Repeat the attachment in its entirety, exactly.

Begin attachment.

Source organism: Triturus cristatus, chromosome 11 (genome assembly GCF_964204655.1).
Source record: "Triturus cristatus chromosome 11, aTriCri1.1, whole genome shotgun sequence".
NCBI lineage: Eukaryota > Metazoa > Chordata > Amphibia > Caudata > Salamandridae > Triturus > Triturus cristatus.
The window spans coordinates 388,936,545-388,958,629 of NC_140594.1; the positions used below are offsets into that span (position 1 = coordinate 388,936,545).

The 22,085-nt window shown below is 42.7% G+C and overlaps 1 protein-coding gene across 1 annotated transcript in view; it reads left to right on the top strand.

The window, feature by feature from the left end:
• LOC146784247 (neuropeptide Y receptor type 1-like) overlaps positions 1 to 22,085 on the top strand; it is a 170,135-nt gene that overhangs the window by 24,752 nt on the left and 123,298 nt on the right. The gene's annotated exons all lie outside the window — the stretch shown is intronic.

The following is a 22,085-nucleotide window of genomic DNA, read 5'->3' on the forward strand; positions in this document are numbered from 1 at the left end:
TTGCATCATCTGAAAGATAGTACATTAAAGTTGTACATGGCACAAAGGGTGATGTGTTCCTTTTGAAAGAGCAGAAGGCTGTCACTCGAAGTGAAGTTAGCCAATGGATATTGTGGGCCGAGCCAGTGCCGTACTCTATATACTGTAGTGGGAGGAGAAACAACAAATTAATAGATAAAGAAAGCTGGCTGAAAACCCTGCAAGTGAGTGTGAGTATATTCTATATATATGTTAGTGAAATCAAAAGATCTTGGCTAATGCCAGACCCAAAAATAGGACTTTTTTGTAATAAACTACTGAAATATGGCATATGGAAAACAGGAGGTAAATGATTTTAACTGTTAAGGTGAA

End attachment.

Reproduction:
Source organism: Triturus cristatus, chromosome 11 (genome assembly GCF_964204655.1).
Source record: "Triturus cristatus chromosome 11, aTriCri1.1, whole genome shotgun sequence".
NCBI lineage: Eukaryota > Metazoa > Chordata > Amphibia > Caudata > Salamandridae > Triturus > Triturus cristatus.
The window spans coordinates 388,936,545-388,958,629 of NC_140594.1; the positions used below are offsets into that span (position 1 = coordinate 388,936,545).

The 22,085-nt window shown below is 42.7% G+C and overlaps 1 protein-coding gene across 1 annotated transcript in view; it reads left to right on the top strand.

The window, feature by feature from the left end:
• LOC146784247 (neuropeptide Y receptor type 1-like) overlaps positions 1 to 22,085 on the top strand; it is a 170,135-nt gene that overhangs the window by 24,752 nt on the left and 123,298 nt on the right. The gene's annotated exons all lie outside the window — the stretch shown is intronic.

The following is a 22,085-nucleotide window of genomic DNA, read 5'->3' on the forward strand; positions in this document are numbered from 1 at the left end:
TTGCATCATCTGAAAGATAGTACATTAAAGTTGTACATGGCACAAAGGGTGATGTGTTCCTTTTGAAAGAGCAGAAGGCTGTCACTCGAAGTGAAGTTAGCCAATGGATATTGTGGGCCGAGCCAGTGCCGTACTCTATATACTGTAGTGGGAGGAGAAACAACAAATTAATAGATAAAGAAAGCTGGCTGAAAACCCTGCAAGTGAGTGTGAGTATATTCTATATATATGTTAGTGAAATCAAAAGATCTTGGCTAATGCCAGACCCAAAAATAGGACTTTTTTGTAATAAACTACTGAAATATGGCATATGGAAAACAGGAGGTAAATGATTTTAACTGTTAAGGTGAA